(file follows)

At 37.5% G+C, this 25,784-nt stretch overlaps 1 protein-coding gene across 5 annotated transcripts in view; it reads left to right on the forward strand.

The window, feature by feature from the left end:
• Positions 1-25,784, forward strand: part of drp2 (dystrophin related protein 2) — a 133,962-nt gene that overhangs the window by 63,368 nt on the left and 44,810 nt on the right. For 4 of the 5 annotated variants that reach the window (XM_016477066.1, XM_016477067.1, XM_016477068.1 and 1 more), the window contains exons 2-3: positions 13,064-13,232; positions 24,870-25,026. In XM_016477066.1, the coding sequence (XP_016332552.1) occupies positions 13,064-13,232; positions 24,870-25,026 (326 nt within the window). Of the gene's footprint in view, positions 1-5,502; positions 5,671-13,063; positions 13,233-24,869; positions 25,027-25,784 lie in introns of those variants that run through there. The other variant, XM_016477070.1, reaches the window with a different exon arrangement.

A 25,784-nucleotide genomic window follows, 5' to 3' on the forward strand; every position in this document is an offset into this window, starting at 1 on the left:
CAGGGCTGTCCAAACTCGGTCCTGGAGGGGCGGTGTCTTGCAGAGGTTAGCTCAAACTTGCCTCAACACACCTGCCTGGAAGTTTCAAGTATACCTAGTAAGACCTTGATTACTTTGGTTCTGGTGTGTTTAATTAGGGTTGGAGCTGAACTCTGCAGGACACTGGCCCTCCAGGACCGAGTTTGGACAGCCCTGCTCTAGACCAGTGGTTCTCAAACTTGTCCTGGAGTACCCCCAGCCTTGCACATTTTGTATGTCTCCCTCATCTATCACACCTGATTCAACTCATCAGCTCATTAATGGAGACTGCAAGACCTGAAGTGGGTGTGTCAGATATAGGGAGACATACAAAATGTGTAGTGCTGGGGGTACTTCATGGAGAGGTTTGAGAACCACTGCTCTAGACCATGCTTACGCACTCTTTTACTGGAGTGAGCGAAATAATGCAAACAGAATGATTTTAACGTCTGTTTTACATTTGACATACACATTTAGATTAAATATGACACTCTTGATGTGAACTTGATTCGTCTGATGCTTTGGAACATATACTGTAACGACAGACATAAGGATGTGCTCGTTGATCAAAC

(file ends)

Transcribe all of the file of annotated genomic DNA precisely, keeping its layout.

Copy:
At 37.5% G+C, this 25,784-nt stretch overlaps 1 protein-coding gene across 5 annotated transcripts in view; it reads left to right on the forward strand.

The window, feature by feature from the left end:
• Positions 1-25,784, forward strand: part of drp2 (dystrophin related protein 2) — a 133,962-nt gene that overhangs the window by 63,368 nt on the left and 44,810 nt on the right. For 4 of the 5 annotated variants that reach the window (XM_016477066.1, XM_016477067.1, XM_016477068.1 and 1 more), the window contains exons 2-3: positions 13,064-13,232; positions 24,870-25,026. In XM_016477066.1, the coding sequence (XP_016332552.1) occupies positions 13,064-13,232; positions 24,870-25,026 (326 nt within the window). Of the gene's footprint in view, positions 1-5,502; positions 5,671-13,063; positions 13,233-24,869; positions 25,027-25,784 lie in introns of those variants that run through there. The other variant, XM_016477070.1, reaches the window with a different exon arrangement.

A 25,784-nucleotide genomic window follows, 5' to 3' on the forward strand; every position in this document is an offset into this window, starting at 1 on the left:
CAGGGCTGTCCAAACTCGGTCCTGGAGGGGCGGTGTCTTGCAGAGGTTAGCTCAAACTTGCCTCAACACACCTGCCTGGAAGTTTCAAGTATACCTAGTAAGACCTTGATTACTTTGGTTCTGGTGTGTTTAATTAGGGTTGGAGCTGAACTCTGCAGGACACTGGCCCTCCAGGACCGAGTTTGGACAGCCCTGCTCTAGACCAGTGGTTCTCAAACTTGTCCTGGAGTACCCCCAGCCTTGCACATTTTGTATGTCTCCCTCATCTATCACACCTGATTCAACTCATCAGCTCATTAATGGAGACTGCAAGACCTGAAGTGGGTGTGTCAGATATAGGGAGACATACAAAATGTGTAGTGCTGGGGGTACTTCATGGAGAGGTTTGAGAACCACTGCTCTAGACCATGCTTACGCACTCTTTTACTGGAGTGAGCGAAATAATGCAAACAGAATGATTTTAACGTCTGTTTTACATTTGACATACACATTTAGATTAAATATGACACTCTTGATGTGAACTTGATTCGTCTGATGCTTTGGAACATATACTGTAACGACAGACATAAGGATGTGCTCGTTGATCAAAC